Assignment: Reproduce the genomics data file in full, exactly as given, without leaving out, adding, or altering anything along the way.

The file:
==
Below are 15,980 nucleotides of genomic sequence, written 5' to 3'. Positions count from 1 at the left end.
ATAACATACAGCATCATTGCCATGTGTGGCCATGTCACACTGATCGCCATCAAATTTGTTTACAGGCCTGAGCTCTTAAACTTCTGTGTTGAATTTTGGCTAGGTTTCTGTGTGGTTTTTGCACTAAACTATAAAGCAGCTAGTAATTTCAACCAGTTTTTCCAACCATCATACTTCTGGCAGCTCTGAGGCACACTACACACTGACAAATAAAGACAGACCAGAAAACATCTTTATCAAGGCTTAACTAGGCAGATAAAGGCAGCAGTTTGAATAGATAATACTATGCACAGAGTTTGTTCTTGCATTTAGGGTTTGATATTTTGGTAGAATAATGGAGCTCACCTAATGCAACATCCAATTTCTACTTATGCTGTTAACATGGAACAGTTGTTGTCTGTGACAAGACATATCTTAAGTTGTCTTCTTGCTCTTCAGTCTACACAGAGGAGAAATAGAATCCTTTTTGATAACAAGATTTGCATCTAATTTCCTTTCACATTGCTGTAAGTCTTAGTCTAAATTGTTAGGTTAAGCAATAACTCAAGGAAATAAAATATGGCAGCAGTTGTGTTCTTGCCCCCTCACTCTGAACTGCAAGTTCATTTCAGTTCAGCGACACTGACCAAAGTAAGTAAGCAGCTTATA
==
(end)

Below are 15,980 nucleotides of genomic sequence, written 5' to 3'. Positions count from 1 at the left end.
ATAACATACAGCATCATTGCCATGTGTGGCCATGTCACACTGATCGCCATCAAATTTGTTTACAGGCCTGAGCTCTTAAACTTCTGTGTTGAATTTTGGCTAGGTTTCTGTGTGGTTTTTGCACTAAACTATAAAGCAGCTAGTAATTTCAACCAGTTTTTCCAACCATCATACTTCTGGCAGCTCTGAGGCACACTACACACTGACAAATAAAGACAGACCAGAAAACATCTTTATCAAGGCTTAACTAGGCAGATAAAGGCAGCAGTTTGAATAGATAATACTATGCACAGAGTTTGTTCTTGCATTTAGGGTTTGATATTTTGGTAGAATAATGGAGCTCACCTAATGCAACATCCAATTTCTACTTATGCTGTTAACATGGAACAGTTGTTGTCTGTGACAAGACATATCTTAAGTTGTCTTCTTGCTCTTCAGTCTACACAGAGGAGAAATAGAATCCTTTTTGATAACAAGATTTGCATCTAATTTCCTTTCACATTGCTGTAAGTCTTAGTCTAAATTGTTAGGTTAAGCAATAACTCAAGGAAATAAAATATGGCAGCAGTTGTGTTCTTGCCCCCTCACTCTGAACTGCAAGTTCATTTCAGTTCAGCGACACTGACCAAAGTAAGTAAGCAGCTTATA